# Dividing a surface into a number of equal area surfaces

I’m new in to GH so I’m not sure if this is a doable task.

I have a circular surface that I’m dividing into five equal sections.

I want to further subdivide these surfaces into a set number of equal area surfaces. I’ve done this without success as seen below.

I want these surfaces to each share a certain point (not the centroid) that is defined by projections of points onto these surfaces.

I want to continue to do this a set number of times. It is important that the points don’t have to be the centroids.

Eventually I think I need to figures out a way to loop this process.

Help would be really appreciated. I’m in a bit stuck on how to figure this out.

Also, I eventually need this same process to be done to a “dome” shaped mesh or surface. That would be extremely helpful!
Thanks

Alright,
This problem is no joke and you started out with perhaps a harder problem than the dome or the looping. I have attached my finest attempt to use galapagos to reduce the difference as much as possible. Unfortunately once you start dealing with trimmed surfaces a looping routine becomes non-trivial because the domain changes. To get around that I rebuilt a guide surface from the points of the brep. This is not a good method but it does work for the first generation of splits.That’s it though, After the first split the method you choose to connect the “center” point to the edges can differ so much that computing an equal area solution might not even be possible.So like I said before, not a good solution. Good luck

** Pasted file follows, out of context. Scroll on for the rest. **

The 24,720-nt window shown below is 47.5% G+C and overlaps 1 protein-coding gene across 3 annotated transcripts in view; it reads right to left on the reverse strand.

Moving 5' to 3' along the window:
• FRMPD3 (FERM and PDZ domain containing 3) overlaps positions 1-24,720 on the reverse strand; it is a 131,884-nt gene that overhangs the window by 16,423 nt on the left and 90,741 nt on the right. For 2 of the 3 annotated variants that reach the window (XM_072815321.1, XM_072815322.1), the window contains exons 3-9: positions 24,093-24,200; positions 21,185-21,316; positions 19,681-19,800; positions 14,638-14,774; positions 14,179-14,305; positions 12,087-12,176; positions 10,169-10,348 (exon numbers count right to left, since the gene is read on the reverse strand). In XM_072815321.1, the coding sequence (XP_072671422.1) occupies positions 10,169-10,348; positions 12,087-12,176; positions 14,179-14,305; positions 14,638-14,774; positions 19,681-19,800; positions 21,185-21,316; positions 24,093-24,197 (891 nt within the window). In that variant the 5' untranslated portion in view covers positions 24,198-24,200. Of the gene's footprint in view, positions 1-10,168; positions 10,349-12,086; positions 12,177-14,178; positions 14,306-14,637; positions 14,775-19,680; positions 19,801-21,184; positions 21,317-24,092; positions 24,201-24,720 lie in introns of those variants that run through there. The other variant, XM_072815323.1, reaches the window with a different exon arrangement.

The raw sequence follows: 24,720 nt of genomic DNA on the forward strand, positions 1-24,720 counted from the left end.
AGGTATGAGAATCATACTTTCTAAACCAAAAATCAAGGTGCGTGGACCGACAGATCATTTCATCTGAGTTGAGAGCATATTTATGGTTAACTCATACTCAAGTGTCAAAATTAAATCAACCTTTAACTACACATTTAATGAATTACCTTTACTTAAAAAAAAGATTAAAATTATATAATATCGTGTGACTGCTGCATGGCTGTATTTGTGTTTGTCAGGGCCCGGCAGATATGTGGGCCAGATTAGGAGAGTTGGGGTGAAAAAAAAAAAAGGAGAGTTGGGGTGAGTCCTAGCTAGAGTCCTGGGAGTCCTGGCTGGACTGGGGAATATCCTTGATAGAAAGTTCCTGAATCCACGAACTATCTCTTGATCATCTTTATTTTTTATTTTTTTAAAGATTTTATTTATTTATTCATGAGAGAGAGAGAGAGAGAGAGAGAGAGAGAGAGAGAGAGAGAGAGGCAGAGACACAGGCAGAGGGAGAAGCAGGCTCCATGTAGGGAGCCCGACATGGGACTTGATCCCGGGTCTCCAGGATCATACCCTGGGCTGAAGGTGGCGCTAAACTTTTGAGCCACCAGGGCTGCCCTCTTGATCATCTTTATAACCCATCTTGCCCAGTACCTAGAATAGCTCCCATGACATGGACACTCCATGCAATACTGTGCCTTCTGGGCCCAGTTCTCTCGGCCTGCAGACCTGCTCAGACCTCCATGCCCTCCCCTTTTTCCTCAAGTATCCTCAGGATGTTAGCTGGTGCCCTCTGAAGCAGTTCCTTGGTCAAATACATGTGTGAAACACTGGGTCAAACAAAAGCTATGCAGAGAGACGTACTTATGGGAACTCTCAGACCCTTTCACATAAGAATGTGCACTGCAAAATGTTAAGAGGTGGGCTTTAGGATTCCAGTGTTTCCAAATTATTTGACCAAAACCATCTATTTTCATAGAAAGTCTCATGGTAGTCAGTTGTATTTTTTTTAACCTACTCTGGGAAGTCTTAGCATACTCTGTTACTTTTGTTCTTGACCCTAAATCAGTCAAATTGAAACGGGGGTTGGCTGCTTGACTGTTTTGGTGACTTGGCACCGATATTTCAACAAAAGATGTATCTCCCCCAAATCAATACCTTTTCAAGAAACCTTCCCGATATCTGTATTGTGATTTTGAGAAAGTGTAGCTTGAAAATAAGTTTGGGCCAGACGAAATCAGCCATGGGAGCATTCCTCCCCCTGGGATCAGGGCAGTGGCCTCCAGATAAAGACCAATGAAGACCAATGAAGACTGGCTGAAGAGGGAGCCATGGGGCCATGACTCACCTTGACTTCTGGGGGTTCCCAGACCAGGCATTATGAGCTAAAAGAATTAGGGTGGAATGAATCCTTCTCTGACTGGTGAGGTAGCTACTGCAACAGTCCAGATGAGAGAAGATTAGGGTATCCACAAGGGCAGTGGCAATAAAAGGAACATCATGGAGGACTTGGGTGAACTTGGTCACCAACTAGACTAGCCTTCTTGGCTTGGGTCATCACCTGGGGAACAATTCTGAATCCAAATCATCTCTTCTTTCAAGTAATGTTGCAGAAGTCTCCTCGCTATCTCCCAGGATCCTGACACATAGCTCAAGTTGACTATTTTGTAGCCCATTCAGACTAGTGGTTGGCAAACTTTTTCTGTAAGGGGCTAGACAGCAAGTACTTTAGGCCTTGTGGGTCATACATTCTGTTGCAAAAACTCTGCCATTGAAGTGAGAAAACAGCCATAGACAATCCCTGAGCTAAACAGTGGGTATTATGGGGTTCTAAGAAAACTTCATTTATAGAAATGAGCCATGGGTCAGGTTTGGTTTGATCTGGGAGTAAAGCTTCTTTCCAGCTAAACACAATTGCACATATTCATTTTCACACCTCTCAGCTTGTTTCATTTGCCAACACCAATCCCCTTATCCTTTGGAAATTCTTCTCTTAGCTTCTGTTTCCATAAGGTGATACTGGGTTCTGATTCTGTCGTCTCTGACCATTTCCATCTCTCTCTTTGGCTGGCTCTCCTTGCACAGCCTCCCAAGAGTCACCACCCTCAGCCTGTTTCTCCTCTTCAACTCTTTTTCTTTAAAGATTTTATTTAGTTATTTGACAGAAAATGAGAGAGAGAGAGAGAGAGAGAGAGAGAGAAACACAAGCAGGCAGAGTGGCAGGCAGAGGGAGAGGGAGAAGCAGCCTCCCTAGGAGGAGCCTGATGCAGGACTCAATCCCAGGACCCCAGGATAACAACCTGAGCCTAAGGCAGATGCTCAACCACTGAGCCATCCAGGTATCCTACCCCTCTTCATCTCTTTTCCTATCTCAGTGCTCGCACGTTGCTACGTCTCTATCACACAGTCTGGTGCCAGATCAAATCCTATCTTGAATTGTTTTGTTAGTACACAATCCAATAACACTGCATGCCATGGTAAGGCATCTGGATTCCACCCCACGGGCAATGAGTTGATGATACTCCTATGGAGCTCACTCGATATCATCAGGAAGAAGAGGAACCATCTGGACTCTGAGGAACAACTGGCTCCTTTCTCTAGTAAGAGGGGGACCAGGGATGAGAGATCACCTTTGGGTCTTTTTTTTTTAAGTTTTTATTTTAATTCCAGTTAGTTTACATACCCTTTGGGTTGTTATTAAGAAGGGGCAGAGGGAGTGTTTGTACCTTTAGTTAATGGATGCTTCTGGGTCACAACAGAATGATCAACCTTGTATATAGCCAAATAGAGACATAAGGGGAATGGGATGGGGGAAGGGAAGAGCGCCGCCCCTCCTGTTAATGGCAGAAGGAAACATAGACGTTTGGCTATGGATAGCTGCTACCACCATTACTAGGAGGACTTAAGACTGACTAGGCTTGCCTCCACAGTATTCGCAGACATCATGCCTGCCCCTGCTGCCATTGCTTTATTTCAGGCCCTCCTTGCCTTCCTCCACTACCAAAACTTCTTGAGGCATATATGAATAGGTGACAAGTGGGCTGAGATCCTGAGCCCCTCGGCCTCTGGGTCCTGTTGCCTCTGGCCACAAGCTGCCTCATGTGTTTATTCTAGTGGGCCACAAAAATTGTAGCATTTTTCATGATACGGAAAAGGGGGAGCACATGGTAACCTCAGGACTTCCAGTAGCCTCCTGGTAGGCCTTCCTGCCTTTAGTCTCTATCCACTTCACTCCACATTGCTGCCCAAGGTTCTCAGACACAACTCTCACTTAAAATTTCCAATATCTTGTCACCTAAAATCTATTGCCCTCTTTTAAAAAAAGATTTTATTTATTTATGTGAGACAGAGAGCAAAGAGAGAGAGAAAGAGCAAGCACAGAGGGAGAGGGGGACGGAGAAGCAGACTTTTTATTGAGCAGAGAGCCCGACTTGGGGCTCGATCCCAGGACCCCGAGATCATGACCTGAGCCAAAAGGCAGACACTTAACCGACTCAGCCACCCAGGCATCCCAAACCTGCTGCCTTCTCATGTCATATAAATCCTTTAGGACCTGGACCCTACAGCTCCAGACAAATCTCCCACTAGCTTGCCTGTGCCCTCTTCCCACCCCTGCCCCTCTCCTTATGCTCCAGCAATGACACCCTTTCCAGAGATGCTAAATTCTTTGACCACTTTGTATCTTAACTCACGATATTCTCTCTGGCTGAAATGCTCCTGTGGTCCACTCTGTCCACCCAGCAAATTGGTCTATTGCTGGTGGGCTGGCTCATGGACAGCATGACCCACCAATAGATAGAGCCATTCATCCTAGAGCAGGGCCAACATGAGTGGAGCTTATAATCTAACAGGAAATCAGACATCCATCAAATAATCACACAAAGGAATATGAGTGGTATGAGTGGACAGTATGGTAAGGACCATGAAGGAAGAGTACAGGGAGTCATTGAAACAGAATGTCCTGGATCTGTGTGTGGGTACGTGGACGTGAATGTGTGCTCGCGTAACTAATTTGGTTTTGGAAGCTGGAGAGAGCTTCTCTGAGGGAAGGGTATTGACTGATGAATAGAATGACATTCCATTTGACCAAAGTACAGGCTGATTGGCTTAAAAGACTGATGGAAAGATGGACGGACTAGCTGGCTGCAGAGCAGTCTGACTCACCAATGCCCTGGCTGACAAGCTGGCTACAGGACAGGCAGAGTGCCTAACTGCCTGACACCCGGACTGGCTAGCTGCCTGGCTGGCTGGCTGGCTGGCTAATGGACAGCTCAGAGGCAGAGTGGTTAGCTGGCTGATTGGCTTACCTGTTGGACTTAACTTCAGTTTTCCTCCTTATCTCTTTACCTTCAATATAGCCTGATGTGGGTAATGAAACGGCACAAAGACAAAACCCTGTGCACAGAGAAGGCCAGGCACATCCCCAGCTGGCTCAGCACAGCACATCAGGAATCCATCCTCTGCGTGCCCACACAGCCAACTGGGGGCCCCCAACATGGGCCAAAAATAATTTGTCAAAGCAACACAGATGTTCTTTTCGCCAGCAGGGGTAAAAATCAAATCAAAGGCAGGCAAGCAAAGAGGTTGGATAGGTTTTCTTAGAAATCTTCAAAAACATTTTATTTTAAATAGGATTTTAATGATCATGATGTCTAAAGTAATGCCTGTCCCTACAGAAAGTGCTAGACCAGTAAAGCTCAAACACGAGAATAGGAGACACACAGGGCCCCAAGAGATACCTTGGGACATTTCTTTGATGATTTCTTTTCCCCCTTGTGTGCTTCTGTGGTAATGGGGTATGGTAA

On a different note, there is a topological benefit with spheres (domes) and mathematicians might be able to help you with papers like this: https://www.sciencedirect.com/science/article/pii/S0898122114000133 or https://maths-people.anu.edu.au/~leopardi/Macquarie-sphere-talk.pdf
Your 5 part thing isn’t going to help you but I understand that as a design thing and not so flexible (but if it is than you should switch to something that doesn’t require a search algorithm and has regular tiling)

Ultimately what you’re doing is equal area panelization. There are a lot of brilliant people on here and many have dealt with this in one respect or another. Search here and at the old site for that. Code is likely the answer and I will probably continue to think about this so I’ll let you know if I come up with anything.EqualAreaPanelize.gh (23.3 KB)

Wow! Thank you for all of this information. It’s important to the process I’m developing, but it isn’t as important as being able to loop the process or doing a similar division on a dome surface.
I need to quickly subdivide the surfaces again (a predefined number of times), which will generate new locus points for the divisions.